▲ This picture was taken during the online interview with Bengi
For male Korean nationals, military service is compulsory. For esports pro gamers, especially, pausing your career for two years is a huge amount of time, and therefore the timing of the enlistment is something everyone thinks about.
For one very familiar League of Legends name, the compulsory service just ended. Bae “Bengi” Seong-woong, the legendary jungler for SK Telecom T1 (now known as T1), with three Worlds titles under his belt, enlisted in the military on January 28, 2019. After a year and seven months of service, he was discharged on September 4, 2020.
Since the last time Inven spoke to him, Bengi has lost quite a bit of weight, compared to his player/coaching days, and now looked like he had grown into a fine young man. While he doesn’t have any future plans detailed out, he wanted to have this interview with Inven in order to say hello to all the fans that have eagerly awaited the end of his conscription.
From fun army stories to his thoughts about the uncertain future, here’s what the legendary jungler had to say.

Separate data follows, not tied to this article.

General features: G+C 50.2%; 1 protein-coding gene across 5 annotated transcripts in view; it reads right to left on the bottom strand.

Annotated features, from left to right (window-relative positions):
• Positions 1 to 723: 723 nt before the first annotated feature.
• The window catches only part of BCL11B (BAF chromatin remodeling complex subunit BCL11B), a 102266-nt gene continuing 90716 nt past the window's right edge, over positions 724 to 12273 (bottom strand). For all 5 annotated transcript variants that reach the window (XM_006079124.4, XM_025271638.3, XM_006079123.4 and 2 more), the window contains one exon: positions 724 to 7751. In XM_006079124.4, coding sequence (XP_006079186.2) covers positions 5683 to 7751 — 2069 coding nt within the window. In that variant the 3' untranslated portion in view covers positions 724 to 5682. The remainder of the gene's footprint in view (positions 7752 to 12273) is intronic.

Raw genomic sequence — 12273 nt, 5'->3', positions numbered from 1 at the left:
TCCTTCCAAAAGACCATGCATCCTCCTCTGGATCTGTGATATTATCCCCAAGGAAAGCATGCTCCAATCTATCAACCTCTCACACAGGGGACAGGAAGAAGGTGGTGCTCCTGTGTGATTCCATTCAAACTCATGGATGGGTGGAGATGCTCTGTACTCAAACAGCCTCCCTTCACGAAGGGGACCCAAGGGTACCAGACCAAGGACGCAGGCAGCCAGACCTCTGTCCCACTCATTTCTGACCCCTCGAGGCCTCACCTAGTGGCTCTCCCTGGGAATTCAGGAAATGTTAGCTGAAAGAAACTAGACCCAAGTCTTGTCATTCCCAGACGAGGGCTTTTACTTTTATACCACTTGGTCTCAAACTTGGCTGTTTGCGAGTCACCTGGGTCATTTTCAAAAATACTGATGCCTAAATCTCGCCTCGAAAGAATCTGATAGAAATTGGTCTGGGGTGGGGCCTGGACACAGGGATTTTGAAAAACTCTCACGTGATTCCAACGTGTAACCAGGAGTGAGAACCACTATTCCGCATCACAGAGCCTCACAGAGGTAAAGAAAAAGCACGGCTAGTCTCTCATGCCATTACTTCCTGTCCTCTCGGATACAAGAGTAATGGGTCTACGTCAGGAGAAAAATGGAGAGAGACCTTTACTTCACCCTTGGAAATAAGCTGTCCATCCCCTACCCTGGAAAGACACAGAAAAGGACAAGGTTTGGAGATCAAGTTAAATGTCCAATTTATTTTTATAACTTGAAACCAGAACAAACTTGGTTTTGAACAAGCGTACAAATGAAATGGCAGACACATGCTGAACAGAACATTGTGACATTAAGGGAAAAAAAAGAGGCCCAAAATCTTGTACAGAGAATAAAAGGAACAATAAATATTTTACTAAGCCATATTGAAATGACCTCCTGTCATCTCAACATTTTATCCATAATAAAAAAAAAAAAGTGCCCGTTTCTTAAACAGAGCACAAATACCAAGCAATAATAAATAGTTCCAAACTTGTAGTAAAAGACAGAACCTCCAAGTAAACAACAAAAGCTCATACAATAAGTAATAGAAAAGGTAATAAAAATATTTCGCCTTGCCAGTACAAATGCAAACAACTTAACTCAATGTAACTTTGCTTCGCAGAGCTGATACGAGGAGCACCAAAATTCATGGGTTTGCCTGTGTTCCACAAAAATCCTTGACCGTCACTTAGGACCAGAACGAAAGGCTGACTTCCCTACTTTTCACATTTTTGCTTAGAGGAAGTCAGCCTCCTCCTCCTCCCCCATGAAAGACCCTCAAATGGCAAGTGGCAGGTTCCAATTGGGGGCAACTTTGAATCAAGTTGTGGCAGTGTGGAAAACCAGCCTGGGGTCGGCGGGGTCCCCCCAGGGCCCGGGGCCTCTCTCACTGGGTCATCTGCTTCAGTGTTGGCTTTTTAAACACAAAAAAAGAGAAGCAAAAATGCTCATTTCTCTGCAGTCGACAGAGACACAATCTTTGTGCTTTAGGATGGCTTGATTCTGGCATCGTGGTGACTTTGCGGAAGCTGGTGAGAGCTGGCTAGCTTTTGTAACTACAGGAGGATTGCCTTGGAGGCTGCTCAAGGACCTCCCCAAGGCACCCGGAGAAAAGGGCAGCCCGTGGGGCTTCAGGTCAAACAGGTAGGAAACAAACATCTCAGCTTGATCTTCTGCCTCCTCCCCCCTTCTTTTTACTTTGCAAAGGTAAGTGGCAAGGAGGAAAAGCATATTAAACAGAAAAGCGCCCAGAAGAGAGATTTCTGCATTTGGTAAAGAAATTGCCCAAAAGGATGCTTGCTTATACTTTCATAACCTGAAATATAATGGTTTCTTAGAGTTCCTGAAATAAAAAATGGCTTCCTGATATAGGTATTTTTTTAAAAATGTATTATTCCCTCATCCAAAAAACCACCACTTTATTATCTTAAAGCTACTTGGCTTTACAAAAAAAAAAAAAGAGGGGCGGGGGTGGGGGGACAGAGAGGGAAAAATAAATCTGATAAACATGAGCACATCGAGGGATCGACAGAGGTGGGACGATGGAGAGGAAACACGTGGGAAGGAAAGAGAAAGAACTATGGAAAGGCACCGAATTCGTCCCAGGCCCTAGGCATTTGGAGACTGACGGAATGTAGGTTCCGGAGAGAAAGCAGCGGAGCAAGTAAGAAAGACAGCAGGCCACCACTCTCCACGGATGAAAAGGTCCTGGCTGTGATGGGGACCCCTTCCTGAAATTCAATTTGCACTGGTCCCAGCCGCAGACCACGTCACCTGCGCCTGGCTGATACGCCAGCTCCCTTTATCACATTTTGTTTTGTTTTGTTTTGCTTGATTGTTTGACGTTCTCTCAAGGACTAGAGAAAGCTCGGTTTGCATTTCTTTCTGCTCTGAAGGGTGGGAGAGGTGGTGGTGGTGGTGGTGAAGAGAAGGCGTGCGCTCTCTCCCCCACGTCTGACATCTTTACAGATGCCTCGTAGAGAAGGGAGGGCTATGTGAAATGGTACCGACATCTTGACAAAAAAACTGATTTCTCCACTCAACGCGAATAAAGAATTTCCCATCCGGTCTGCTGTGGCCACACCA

It’s been a while since you had a chance to say hello to your fans. Can you tell us what you’ve been up to?
I was actually discharged two weeks earlier than my original discharge date. Due to COVID-19, I couldn’t really go out much, so I just stayed home and played a lot of games. It’s been roughly a year and a half since I played League, so my in-game skills have deteriorated a lot. Not only did the game become a lot harder, but it’s also been a while since I actually touched a PC, so it all felt very foreign to me. I thought to myself, “This isn’t how I remembered what it was like…”
There are a lot of fans that are wondering what your military life was like. Where were you assigned? Looking back at your military life, what kind of a soldier was Bengi?
I was an infantryman in the mortar squad. However, I ended up cutting grass throughout most of my time. I think I’ve cut all kinds of grass, and no, it’s not because I was a jungler [laughter]. Our base was a reserve forces base, and since things could’ve been wearisome if people recognized me, I was tasked with cutting grass to avoid such problems.